An Investigation of the Perceptions of Ninth Grade Latino Male Students on Factors that Impact ther School Success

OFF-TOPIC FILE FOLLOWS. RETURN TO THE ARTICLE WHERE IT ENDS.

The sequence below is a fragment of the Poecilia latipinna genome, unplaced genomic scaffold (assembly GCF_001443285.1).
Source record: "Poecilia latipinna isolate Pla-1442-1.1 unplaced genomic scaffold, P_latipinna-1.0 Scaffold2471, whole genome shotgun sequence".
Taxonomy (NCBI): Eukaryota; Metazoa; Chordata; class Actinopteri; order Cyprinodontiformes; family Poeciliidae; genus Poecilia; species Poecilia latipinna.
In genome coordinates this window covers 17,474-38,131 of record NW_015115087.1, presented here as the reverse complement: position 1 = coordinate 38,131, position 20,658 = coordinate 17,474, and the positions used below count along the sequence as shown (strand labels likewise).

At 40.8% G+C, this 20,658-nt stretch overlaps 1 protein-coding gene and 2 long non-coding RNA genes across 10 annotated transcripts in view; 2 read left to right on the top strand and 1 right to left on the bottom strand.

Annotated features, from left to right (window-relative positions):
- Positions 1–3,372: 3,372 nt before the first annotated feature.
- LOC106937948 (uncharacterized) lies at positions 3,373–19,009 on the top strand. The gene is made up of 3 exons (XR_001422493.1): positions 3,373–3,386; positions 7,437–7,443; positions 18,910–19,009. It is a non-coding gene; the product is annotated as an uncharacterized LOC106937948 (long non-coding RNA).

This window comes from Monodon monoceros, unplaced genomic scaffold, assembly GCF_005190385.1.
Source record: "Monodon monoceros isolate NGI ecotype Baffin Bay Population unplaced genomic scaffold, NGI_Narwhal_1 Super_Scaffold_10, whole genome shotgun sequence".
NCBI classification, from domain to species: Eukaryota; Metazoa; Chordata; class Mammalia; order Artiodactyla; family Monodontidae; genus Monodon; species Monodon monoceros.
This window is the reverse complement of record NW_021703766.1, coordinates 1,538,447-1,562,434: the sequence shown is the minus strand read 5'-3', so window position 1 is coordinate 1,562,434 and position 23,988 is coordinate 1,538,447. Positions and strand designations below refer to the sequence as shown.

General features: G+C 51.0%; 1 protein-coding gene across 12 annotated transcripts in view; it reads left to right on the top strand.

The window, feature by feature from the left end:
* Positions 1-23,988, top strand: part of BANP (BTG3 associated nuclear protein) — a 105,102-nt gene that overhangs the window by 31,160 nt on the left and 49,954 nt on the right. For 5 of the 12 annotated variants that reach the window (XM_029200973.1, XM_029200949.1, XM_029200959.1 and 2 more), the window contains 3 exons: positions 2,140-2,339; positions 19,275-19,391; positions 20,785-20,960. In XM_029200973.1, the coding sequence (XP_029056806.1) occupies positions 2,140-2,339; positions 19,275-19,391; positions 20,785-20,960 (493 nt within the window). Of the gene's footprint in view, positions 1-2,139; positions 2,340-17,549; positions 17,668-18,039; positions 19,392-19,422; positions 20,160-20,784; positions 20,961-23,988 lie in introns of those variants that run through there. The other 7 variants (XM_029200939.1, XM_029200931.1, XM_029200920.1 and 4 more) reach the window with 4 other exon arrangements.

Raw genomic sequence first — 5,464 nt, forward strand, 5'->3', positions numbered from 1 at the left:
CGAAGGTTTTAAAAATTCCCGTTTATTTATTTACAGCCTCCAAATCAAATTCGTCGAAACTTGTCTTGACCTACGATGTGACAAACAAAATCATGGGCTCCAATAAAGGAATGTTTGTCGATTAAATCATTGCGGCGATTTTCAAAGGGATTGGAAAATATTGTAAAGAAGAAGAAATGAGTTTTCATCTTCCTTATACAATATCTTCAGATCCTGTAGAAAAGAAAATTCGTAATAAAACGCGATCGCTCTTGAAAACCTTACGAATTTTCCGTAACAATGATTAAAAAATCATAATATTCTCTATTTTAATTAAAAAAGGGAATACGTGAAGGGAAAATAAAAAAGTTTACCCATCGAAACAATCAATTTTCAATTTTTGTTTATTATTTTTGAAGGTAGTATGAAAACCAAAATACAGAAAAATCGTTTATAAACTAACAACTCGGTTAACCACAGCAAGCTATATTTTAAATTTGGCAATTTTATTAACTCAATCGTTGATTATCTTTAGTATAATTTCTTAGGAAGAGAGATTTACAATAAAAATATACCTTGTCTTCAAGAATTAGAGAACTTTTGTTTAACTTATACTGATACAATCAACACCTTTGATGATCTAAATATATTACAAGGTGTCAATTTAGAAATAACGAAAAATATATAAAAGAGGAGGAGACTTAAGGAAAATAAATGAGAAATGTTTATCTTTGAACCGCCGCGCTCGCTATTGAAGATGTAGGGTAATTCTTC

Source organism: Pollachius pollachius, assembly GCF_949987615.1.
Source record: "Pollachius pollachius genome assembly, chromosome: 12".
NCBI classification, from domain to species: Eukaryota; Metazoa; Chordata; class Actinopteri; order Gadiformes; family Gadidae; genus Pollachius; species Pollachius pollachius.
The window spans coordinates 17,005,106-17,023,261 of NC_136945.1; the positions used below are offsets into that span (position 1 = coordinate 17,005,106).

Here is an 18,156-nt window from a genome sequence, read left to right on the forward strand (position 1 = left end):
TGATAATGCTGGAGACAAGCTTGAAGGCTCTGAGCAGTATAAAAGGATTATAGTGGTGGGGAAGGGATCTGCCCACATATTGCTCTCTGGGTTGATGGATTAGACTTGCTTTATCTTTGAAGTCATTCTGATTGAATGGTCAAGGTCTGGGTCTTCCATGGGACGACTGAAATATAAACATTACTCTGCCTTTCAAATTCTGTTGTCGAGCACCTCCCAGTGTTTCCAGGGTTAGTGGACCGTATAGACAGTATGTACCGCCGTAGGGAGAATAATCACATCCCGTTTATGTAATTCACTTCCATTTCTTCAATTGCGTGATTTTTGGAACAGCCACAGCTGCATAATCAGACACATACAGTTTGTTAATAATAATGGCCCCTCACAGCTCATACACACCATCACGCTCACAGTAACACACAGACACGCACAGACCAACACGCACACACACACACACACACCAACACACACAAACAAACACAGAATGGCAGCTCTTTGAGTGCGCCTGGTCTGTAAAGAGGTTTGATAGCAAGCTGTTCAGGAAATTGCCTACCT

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The high school dropout rate is a crisis for the nation, states and local school districts. While District X, a large urban/suburban district in the Mid-Atlantic region graduation rate increased, the Latino subgroup reflected a gap of 11 percentage points. Most of the students in this subgroup are males. This qualitative study investigated the perceptions of 29 Latino male ninth grade students in three District X high schools based on their Early Warning Indicator Report (EWIR) band-green (low risk) or red (high-risk) that support or challenge their successful school engagement and school completion. Further, the study examined the internal pushout, external pullout and supportive pull factors that contribute to or hinder Latino males’ school engagement to increase the number of Latino male high school graduates. Five forty-five minute focus group sessions were conducted. The students completed a nine question demographic survey and responded to a 12 question query to questions regarding their perceptions of the internal, external and supportive factors that support or hinder their school engagement. Using NVivo to analyze responses from the five focus groups, eight main themes were identified Overall, the findings pointed out that green (low risk) were more critical and reflective than their red (high risk) and mixed group peers in each of the eight themes including negative personal outlook.